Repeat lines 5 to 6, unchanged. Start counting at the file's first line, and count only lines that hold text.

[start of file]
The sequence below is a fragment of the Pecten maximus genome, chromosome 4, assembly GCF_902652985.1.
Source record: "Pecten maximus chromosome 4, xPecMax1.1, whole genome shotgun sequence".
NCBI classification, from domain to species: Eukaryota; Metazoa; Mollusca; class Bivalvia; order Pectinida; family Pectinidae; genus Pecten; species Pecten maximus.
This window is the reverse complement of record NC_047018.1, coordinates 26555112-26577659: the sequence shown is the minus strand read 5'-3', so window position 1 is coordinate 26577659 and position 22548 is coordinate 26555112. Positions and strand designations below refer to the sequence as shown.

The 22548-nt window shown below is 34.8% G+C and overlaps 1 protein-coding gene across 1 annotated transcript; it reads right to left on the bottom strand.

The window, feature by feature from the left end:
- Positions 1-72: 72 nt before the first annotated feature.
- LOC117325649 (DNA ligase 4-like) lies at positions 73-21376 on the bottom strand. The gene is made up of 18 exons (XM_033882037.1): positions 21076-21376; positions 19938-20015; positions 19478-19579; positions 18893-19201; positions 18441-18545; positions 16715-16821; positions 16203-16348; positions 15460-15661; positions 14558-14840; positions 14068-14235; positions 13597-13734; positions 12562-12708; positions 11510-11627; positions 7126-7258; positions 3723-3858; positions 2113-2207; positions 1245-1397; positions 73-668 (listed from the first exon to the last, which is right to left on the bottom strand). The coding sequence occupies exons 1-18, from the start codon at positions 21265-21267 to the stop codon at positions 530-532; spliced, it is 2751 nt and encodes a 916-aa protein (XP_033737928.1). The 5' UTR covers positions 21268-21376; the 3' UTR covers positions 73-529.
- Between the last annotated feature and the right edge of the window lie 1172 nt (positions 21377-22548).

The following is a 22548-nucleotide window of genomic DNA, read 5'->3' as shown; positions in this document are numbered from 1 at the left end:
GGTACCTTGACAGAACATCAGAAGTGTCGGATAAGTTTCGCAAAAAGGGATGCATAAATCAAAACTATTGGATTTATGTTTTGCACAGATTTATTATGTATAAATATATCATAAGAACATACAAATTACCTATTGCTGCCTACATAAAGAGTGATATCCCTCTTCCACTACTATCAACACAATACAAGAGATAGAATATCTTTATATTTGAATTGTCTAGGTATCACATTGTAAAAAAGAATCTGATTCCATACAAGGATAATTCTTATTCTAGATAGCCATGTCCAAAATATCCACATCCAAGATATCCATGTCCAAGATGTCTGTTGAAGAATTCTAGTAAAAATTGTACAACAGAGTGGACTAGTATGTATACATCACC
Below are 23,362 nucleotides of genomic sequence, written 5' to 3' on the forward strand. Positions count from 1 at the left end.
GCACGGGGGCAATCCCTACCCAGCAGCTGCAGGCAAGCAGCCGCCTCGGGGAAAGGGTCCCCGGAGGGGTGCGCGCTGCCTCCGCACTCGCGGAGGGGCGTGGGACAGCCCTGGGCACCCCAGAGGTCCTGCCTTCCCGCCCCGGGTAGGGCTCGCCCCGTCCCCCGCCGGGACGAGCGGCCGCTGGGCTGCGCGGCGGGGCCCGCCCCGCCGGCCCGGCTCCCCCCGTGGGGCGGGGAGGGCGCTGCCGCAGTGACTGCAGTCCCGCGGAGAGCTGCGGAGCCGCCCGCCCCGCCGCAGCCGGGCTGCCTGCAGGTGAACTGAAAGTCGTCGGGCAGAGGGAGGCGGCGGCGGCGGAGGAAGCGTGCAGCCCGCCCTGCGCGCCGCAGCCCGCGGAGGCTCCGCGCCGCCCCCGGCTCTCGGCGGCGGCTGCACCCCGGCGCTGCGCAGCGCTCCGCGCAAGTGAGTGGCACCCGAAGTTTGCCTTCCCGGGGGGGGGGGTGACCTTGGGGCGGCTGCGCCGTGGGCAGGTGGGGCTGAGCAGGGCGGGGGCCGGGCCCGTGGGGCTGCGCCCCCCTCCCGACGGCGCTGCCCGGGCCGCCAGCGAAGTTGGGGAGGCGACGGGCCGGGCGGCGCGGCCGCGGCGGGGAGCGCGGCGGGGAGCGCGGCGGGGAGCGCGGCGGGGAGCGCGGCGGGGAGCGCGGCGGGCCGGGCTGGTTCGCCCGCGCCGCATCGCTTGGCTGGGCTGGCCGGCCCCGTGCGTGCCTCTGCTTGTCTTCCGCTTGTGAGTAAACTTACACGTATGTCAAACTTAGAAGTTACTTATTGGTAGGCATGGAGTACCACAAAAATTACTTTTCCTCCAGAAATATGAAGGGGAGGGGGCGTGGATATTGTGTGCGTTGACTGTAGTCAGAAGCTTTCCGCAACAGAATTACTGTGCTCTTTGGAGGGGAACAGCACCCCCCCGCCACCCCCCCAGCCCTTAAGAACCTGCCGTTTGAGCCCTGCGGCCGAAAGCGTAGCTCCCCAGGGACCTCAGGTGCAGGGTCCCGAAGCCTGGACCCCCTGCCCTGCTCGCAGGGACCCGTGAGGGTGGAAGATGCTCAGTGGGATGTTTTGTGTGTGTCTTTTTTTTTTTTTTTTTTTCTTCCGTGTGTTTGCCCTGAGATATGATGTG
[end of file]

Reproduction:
The 22548-nt window shown below is 34.8% G+C and overlaps 1 protein-coding gene across 1 annotated transcript; it reads right to left on the bottom strand.

The window, feature by feature from the left end: